Subsidy – Here’s one word that came with a whole new “all- Nigerian” meaning. A simple dictionary would inform us that a subsidy is: ‘A grant paid by a government that benefits the public.’ In grammatical usage, an apt example would be: “The state recently granted a subsidy for research in artificial intelligence.” Funnily, the Nigerian people have never seen, nor ever enjoyed any benefits of subsidy, and the government has been hard put to try to defend and insist on an obviously artificial and unpopular policy direction. Governments defence? “Blame it on the cabal!” Do they mean that all their brains have been subsidised – by the cabal? Oh! By the way that’s not an exactly new word, ‘cabal,’ it ‘s been in usage around these parts for quite a few years – remember a certain First Lady called Turai? In coincidence, has anyone noticed that quite a few names on the purported  list of ‘oil cabal’ were also duplicated on the 2011 national awards list? These indeed, are strange times!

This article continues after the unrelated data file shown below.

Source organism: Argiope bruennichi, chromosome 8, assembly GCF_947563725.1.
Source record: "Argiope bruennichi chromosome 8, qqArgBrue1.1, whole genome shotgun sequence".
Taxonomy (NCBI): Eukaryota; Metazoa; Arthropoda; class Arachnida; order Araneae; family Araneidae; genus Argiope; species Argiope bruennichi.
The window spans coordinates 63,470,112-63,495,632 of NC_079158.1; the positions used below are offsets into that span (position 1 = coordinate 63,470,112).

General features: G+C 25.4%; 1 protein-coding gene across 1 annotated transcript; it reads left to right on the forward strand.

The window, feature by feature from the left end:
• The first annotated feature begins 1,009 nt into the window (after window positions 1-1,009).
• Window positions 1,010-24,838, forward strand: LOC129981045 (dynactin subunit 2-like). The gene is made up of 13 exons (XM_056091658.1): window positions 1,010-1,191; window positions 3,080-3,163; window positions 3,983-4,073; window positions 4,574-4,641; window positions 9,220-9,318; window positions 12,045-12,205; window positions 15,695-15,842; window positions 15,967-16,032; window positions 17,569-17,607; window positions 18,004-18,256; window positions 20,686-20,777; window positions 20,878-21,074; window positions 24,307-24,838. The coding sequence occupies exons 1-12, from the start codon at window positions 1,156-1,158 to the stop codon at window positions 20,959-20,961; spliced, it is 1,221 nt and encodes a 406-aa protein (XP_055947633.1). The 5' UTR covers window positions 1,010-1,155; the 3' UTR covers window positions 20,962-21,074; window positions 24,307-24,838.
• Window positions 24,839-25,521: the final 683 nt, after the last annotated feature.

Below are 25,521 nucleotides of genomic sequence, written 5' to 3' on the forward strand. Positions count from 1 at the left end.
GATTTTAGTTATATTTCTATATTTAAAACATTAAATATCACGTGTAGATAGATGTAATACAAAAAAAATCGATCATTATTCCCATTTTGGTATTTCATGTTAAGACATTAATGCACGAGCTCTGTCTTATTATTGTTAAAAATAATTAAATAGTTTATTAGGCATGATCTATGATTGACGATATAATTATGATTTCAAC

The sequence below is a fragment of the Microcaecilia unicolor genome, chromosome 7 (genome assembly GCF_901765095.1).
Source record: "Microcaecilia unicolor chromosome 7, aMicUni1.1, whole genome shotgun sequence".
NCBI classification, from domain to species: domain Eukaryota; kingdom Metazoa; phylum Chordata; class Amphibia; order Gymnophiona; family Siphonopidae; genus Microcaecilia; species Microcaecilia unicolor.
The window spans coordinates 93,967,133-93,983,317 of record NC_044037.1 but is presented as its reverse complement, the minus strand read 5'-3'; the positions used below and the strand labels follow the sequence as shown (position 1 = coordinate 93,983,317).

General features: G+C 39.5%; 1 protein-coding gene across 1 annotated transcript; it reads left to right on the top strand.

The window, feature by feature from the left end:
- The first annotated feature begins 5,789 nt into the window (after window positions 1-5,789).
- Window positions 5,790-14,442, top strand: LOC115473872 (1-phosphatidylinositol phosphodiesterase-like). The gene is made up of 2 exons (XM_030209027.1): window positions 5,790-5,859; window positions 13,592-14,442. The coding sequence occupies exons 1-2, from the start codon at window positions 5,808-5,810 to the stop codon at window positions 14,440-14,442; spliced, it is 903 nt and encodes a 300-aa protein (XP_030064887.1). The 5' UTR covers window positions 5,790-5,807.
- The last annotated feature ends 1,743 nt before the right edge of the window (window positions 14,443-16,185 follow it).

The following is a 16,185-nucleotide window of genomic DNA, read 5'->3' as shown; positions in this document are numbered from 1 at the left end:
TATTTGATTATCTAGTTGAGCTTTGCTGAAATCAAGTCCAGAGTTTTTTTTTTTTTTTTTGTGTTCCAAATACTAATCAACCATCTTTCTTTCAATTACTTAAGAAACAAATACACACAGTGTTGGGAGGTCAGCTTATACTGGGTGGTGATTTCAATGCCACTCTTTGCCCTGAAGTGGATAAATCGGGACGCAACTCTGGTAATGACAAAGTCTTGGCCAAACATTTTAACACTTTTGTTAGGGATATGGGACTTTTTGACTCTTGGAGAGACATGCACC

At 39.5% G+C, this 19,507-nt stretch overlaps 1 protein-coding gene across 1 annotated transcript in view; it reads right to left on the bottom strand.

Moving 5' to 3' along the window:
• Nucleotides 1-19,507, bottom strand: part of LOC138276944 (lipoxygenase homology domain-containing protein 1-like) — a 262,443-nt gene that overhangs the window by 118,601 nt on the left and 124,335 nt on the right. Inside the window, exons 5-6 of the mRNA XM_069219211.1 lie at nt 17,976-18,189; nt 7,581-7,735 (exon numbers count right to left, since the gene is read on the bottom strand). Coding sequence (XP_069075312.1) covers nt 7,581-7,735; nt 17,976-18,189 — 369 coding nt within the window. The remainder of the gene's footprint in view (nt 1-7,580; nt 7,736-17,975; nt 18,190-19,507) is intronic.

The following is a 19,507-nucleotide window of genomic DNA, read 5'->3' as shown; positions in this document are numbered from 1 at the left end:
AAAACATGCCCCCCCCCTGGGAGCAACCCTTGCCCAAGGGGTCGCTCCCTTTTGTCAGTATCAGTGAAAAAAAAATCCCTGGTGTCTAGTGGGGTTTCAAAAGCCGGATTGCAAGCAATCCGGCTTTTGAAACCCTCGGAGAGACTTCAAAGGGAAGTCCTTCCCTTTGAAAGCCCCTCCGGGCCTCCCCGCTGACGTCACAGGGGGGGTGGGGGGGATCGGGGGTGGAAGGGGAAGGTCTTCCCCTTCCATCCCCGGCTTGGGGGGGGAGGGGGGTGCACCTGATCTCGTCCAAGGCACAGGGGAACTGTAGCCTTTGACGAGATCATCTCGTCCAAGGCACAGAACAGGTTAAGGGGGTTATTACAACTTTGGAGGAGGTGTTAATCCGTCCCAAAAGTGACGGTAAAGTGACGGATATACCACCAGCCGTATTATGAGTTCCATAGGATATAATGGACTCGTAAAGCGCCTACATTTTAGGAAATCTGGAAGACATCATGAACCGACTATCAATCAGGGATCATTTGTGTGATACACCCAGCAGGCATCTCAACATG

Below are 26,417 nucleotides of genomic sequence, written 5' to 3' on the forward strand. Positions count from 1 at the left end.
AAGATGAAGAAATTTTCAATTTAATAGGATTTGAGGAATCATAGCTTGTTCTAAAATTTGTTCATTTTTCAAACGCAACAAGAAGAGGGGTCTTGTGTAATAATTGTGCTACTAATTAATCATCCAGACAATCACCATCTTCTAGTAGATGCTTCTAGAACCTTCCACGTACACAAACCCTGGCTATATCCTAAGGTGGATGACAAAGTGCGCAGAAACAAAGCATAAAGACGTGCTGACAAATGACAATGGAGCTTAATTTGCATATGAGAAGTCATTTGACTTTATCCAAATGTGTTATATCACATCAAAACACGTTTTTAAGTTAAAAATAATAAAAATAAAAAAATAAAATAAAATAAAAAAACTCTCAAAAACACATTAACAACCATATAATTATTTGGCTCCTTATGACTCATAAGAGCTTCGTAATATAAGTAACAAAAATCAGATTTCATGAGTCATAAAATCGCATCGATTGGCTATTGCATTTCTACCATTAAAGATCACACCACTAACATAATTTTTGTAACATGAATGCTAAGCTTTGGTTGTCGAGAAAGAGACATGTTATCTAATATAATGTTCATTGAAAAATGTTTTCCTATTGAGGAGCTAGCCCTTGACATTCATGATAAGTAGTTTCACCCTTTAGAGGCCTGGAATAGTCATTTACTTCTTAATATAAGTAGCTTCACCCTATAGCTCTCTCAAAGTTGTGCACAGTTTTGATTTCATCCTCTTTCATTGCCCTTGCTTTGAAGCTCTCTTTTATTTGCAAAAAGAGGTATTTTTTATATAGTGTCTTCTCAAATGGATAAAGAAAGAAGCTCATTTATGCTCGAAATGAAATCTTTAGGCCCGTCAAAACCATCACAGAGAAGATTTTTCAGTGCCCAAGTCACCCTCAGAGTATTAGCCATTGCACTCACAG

Boko Haram – everyone knows about Boko Haram. What we don’t know is where the whole phenom of it is taking us in 2012. The Christmas day bombing kind of sums up the senselessness  of it all. How dastardly does it get? Like someone once said, if the government tells you to go to work and Boko Haram tells you to stay at home, which would you obey?

God’s guidance in 2012 and beyond, jare!
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Posted in: Features